Hitler was the Most Consequential Person from 20th Century, Whether We Like It or Not
A few weeks ago, I wrote a post about how trying to cancel Kanye West validates his worldview. As readers know, I am a free speech absolutist because history consistently shows us that people who want to censor speech, however unpopular and tasteless it might be, never stop until they can control all speech. Censoring is always driven by a desire to obtain and retain power and control than considerations of social welfare. I would rather have Alex Jones freely shouting out his many theories on all social media platforms than have ivy league eunuchs try to decide which speech is appropriate. In any case, Alex has a far better record of being correct than your average network TV talking head. Similarly, Kanye spouting his increasingly elaborate theories about how Jews control the world is far less of a threat to you than the ADL or SPLC conspiring with other institutions to decide how to restrict your ability to express your opinions.
With that in mind, let us talk about another disturbing trend on the rise. This takes the form of “cancelling” all discussion about the influence of controversial and highly problematic figures in human history. Some of you might remember that normies in the MSM lambasted Kanye West for daring to suggest that there might have been something good and worthy of emulation in the life of Hitler. Well.. I have not seen the same reaction to anybody who said something similar about Stalin, Mao, Genghis Khan or Leopold II of Belgium. The last one is especially noteworthy because he ruled over Belgium when that nation perpetrated the worst genocide of the late 19th- early 20th century in Africa that resulted in the death of 10-15 million people. But most of you haven’t heard about it because the victims were black Africans, even though the slavery, robbery, mutilations and killings had a very strong racial component.
My point is that pretending to “cancel” the memory of some consequential but highly problematic person is all about virtue display and achieves less than nothing. Reducing them to 2D cartoons also achieves nothing and greatly reduces our understanding of their impact on the world. Furthermore, none of these fake displays of academic virtue bring any justice to the people who suffered because of their actions. It is, therefore, much better to freely study and accept the role of such people in human history- if only to make sure that their evil does not come back in a similar form. So let us talk about Hitler, specifically why his actions ended up defining the world after WW2- even if the results were completely contrary to his wishes. While we can pretend that funny mustache guy was an outrageous cartoon character, doing so cannot explain his huge impact on the 20th century and beyond.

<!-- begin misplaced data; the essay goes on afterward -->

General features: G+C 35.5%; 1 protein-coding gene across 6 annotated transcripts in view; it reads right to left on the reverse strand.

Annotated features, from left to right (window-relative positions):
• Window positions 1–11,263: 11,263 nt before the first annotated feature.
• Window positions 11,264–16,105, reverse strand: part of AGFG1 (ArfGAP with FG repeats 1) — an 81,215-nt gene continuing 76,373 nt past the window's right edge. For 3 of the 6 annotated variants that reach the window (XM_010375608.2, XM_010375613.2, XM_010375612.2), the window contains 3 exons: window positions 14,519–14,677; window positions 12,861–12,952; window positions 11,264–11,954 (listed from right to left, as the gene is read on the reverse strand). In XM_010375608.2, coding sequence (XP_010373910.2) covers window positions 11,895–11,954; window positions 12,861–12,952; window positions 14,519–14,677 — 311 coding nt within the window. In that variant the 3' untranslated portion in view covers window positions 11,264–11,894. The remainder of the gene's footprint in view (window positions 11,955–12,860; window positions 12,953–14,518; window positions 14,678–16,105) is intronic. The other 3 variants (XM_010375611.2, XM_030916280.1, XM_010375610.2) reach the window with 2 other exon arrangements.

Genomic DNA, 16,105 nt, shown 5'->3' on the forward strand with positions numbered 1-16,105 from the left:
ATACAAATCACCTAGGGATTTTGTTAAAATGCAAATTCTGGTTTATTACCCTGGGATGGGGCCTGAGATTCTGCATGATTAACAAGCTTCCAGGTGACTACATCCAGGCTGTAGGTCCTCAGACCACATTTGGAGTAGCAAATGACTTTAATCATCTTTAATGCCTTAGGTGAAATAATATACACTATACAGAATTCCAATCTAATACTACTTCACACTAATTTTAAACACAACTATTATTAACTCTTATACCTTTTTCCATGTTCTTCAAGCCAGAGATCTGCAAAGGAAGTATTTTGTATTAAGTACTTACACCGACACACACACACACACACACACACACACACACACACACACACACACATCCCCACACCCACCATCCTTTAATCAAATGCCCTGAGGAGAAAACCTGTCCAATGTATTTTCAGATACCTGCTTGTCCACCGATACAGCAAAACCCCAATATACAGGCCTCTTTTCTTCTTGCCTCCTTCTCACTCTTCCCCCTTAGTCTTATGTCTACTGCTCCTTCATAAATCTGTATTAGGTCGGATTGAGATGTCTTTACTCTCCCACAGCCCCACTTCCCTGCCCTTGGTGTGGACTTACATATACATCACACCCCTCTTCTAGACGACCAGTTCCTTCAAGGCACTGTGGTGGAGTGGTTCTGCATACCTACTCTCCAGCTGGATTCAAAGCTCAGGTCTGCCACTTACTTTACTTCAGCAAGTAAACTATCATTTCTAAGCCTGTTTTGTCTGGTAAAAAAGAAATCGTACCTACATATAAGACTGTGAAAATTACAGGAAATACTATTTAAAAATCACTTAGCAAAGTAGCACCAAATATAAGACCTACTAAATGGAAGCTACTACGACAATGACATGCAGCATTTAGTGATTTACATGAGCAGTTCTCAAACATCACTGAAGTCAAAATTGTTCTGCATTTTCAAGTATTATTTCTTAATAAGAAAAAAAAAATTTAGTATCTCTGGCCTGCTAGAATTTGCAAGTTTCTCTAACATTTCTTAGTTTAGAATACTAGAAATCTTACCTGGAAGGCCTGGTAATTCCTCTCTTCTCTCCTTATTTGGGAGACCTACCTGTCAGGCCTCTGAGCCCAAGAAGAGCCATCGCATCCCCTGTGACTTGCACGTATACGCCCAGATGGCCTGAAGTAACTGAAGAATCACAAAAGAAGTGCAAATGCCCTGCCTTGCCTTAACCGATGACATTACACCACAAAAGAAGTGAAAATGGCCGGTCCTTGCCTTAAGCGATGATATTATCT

1] Let us start with one of his most insignificant effects on history- the creation of the modern state of Israel. Yes.. you heard that right- without Nazis and their infamous ‘final solution’, there wouldn’t be anything like Israel around today. While a couple of western colonial powers, especially UK, did make noises about creating a homeland for the Jewish people after WW1, they did not really mean it. And let us be honest about something else, even the least anti-Semitic countries of the pre-WW2 era such as UK and USA were pretty anti-Semitic by the standards of today. The creation of a Jewish state, by any means, became a matter of urgency only after the horror of ‘final solution’ was revealed to the world after WW2. Until then, this idea was not especially popular with other major countries- especially those on the winning side in WW2. To put it bluntly, without Hitler and the Nazis, there would have be no Israel after WW2.